This question is explicitly addressed in Scripture by the Seventh Commandment as interpreted by Jesus (Matthew 7:27-32). Scripture therefore defines “traditional marriage” as the covenantal union between one man and one woman as established by God to reflect the diversity and unity of the Trinity as well as the union between Christ and the Church (Genesis 1:28, Ephesians 5:22-33, Colossians 3:18-19, 1 Peter 1:7). Throughout Scripture, sex outside of this union is prohibited (Leviticus 15 and 20, Proverbs 5-7, Mark 10:1-12, 1 Corinthians 5-6). This is further echoed by Paul with his use of the generic term “sexual immorality” as any sexual activity outside of God’s definition of marriage (Romans 13:13, 1 Corinthians 10:8, 2 Corinthians 12:21, Galatians 5:19, Ephesians 5:3, Colossians 4:3). Thus, Scripture is clear that sex outside of traditional marriage (as defined by God) is sinful. While over half of respondents across all categories except the Northeast (at 39%) affirmed this, it is concerning that results both overall (53%) and for the Midwest (54%) were also relatively low for something so clearly taught by Scripture. Only with regularly attending evangelicals nationwide and in the Midwest were results better than 80%, showing that in certain regions and denominations the sin of extramarital sex has either been denied or neglected. This is especially concerning when we consider that this question only deals with the act of sex and not with lust, which Jesus equates with adultery (Matthew 5:27-28). Had the question included lustful thoughts, pornography, and other forms of sexual immorality outside of sex itself, I fear the results would have been much more negative. Still, it is slightly encouraging to see that in our hypersexualized society, the majority in most categories did affirm the sinfulness of extramarital sex, even if it was only a slight majority.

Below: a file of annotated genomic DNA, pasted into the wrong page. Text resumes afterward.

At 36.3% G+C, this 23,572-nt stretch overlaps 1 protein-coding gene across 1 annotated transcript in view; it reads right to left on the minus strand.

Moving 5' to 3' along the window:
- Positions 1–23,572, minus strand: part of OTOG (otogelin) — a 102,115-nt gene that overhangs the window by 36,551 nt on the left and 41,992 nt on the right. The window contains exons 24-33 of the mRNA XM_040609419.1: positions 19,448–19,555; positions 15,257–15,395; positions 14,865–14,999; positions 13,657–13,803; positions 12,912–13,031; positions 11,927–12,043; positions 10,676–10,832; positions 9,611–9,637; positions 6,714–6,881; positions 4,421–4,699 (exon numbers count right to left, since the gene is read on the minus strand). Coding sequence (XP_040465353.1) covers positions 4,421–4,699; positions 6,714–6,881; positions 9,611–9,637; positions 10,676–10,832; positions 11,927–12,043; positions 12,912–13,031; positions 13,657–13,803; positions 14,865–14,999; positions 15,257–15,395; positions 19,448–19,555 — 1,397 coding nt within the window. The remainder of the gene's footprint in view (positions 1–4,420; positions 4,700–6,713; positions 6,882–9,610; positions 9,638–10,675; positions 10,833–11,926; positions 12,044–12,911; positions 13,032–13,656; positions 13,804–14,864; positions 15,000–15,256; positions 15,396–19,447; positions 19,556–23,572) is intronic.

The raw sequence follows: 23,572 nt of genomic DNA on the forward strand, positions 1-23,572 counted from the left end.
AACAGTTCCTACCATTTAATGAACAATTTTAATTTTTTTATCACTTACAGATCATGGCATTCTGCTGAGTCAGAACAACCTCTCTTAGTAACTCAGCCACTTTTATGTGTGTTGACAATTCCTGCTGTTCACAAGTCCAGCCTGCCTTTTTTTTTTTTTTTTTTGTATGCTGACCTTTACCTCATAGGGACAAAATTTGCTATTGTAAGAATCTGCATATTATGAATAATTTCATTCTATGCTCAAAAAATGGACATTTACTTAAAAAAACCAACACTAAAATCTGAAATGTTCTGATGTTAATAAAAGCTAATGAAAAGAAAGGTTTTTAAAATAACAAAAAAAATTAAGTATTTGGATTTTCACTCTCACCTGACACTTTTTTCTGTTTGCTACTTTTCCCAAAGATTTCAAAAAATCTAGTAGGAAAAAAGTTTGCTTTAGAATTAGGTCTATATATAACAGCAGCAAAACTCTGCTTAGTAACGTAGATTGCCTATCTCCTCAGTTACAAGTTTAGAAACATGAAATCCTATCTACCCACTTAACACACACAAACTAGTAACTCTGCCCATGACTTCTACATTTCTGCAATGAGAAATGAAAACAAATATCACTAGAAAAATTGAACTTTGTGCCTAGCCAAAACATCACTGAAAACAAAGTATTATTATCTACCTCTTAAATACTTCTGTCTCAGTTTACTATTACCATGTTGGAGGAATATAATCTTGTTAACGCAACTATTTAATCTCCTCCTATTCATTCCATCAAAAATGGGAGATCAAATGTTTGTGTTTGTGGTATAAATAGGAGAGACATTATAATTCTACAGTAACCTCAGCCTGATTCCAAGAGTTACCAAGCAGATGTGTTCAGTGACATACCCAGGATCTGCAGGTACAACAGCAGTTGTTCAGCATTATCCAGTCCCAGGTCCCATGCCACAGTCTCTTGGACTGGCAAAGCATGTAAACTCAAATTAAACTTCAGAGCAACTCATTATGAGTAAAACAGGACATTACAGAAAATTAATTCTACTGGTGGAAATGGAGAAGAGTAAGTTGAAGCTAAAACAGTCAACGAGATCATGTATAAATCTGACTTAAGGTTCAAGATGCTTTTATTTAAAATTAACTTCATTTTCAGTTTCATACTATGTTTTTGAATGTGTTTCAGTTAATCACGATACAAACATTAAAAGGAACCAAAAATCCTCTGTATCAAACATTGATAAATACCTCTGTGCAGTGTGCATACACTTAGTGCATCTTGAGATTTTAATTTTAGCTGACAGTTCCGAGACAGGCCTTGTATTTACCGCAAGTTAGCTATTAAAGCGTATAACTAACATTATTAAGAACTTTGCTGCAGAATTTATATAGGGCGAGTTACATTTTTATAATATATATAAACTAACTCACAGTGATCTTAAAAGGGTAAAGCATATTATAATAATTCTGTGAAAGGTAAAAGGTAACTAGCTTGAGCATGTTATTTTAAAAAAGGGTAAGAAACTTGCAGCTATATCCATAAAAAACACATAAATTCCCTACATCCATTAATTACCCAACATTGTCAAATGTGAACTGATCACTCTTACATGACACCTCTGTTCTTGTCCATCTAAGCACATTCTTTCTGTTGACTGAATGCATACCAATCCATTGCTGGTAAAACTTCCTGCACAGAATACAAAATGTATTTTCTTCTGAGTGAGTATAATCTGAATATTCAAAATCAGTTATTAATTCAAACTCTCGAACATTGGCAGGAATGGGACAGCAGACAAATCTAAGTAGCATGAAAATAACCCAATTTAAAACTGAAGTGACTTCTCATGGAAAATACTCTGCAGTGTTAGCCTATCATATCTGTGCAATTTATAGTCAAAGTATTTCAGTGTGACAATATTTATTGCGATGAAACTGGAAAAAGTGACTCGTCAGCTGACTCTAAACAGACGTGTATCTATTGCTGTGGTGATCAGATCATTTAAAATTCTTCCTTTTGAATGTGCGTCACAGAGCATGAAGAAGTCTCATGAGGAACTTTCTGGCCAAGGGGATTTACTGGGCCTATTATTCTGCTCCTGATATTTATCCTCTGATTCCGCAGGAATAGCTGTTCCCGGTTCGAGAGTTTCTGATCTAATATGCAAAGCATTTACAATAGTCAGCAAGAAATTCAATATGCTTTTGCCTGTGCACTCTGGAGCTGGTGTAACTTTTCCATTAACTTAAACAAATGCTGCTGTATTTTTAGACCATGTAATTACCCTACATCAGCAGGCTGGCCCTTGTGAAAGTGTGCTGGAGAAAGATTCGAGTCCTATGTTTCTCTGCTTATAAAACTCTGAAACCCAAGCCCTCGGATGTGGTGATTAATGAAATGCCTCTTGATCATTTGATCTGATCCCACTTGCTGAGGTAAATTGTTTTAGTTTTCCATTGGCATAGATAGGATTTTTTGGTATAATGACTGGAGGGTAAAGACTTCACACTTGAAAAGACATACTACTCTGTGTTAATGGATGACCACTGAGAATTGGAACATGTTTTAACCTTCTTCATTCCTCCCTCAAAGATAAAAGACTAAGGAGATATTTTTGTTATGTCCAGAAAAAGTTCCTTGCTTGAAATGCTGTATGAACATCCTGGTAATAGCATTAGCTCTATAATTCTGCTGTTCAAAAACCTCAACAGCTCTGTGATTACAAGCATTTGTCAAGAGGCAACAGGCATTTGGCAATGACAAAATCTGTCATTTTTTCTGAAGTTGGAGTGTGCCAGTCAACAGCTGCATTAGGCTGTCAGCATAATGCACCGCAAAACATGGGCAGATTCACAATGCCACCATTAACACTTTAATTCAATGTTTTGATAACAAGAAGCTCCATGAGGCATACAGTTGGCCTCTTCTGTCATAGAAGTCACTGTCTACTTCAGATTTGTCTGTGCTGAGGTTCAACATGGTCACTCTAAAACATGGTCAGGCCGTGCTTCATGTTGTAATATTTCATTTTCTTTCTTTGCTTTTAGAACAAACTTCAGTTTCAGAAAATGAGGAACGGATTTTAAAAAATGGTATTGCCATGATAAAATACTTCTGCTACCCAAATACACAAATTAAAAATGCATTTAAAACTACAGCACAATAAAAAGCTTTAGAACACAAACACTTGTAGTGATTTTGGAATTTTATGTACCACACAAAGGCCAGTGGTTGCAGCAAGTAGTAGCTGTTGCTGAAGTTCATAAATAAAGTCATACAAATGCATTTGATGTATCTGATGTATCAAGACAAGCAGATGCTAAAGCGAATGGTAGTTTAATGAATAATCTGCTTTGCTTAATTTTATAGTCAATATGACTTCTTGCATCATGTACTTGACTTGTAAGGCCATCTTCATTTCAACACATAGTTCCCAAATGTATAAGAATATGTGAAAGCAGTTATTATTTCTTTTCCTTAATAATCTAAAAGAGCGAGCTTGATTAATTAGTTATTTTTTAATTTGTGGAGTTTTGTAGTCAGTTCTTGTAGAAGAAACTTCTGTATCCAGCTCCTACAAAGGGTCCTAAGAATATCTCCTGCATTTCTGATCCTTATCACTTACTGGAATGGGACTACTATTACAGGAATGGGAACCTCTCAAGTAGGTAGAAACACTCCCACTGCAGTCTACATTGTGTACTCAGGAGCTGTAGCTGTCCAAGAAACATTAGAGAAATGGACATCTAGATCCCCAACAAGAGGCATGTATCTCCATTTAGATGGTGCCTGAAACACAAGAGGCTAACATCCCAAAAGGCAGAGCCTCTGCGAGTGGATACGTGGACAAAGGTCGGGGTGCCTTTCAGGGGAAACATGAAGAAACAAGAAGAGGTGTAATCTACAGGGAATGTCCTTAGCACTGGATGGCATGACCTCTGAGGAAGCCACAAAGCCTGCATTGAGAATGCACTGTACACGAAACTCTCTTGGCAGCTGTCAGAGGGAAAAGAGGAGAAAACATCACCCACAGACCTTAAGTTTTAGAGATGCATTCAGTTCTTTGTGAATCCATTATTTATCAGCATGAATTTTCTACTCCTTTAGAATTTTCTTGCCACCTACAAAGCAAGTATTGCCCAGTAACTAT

State of Theology: Abortion
26. Abortion is a sin.
The question of abortion is not clearly addressed in any passage of Scripture but is clearly implied by Scripture overall. Since the term “abortion” does not appear in Scripture, it must be defined first. For our purposes, abortion is the termination of a pregnancy by the willful killing of the baby in the womb. Thus abortion is a premediated act and not the death of the child during an act of medical necessity to save the mother’s life. Being the killing of a baby, abortion is sinful if it falls outside of the limitations for killing in Scripture. The command against killing in Scripture rooted in the Sixth Commandment forbidding murder, which is reiterated by Jesus, proving that it is part of the moral law and thus still applicable today (Matthew 5:21, 15:19, and 19:18, Mark 7:21 and 10:19, Luke 18:20). While speaking His covenant to Noah, God says “Whoever sheds the blood of man, by man shall his blood be shed, for God made man in his own image” (Genesis 9:6). This comes just before God reiterates the cultural mandate to be fruitful and multiply (verse 7), so it refers to all mankind (men and women of all ages). This establishes that since people are made in the image of God, killing them is a grave sin apart from specific circumstances explicitly set out by God. The first of these caveats is seen in this passage: punishment for murder or other serious crimes, which must only come after a just conviction (Numbers 35:30, see also Exodus 21:12-14. Leviticus 24:17-18, Numbers 35:31). The second is the killing of enemy combatants in battle (which is allowed in certain circumstances throughout Scripture) and when the death of a perpetrator happens due to self-defense that was not premeditated (Exodus 22:2-3). Scripturally, the killing of a person outside of these caveats is murder and thus sinful.
Scripture is equally clear that a baby in the womb is a person with equal worth to any other person.